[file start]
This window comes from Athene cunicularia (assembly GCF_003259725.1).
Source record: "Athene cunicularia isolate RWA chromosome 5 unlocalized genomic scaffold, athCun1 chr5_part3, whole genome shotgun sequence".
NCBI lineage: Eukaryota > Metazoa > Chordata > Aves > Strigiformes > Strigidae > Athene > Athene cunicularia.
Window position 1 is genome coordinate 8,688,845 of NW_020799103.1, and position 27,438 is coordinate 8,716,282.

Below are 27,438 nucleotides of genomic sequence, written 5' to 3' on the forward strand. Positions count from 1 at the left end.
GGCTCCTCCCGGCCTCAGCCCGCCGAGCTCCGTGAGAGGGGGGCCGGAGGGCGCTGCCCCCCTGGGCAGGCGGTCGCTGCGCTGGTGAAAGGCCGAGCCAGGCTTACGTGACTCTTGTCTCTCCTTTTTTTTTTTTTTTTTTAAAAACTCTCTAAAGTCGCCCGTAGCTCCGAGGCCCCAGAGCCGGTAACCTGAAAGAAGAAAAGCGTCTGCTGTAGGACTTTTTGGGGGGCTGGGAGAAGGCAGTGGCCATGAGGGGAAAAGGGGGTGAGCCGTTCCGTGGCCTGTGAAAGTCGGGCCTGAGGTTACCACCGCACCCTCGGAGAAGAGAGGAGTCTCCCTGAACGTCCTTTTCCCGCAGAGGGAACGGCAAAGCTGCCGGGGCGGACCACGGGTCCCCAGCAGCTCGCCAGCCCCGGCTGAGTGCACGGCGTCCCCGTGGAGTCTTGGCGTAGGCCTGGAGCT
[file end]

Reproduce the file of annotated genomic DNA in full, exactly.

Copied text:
This window comes from Athene cunicularia (assembly GCF_003259725.1).
Source record: "Athene cunicularia isolate RWA chromosome 5 unlocalized genomic scaffold, athCun1 chr5_part3, whole genome shotgun sequence".
NCBI lineage: Eukaryota > Metazoa > Chordata > Aves > Strigiformes > Strigidae > Athene > Athene cunicularia.
Window position 1 is genome coordinate 8,688,845 of NW_020799103.1, and position 27,438 is coordinate 8,716,282.

Below are 27,438 nucleotides of genomic sequence, written 5' to 3' on the forward strand. Positions count from 1 at the left end.
GGCTCCTCCCGGCCTCAGCCCGCCGAGCTCCGTGAGAGGGGGGCCGGAGGGCGCTGCCCCCCTGGGCAGGCGGTCGCTGCGCTGGTGAAAGGCCGAGCCAGGCTTACGTGACTCTTGTCTCTCCTTTTTTTTTTTTTTTTTTAAAAACTCTCTAAAGTCGCCCGTAGCTCCGAGGCCCCAGAGCCGGTAACCTGAAAGAAGAAAAGCGTCTGCTGTAGGACTTTTTGGGGGGCTGGGAGAAGGCAGTGGCCATGAGGGGAAAAGGGGGTGAGCCGTTCCGTGGCCTGTGAAAGTCGGGCCTGAGGTTACCACCGCACCCTCGGAGAAGAGAGGAGTCTCCCTGAACGTCCTTTTCCCGCAGAGGGAACGGCAAAGCTGCCGGGGCGGACCACGGGTCCCCAGCAGCTCGCCAGCCCCGGCTGAGTGCACGGCGTCCCCGTGGAGTCTTGGCGTAGGCCTGGAGCT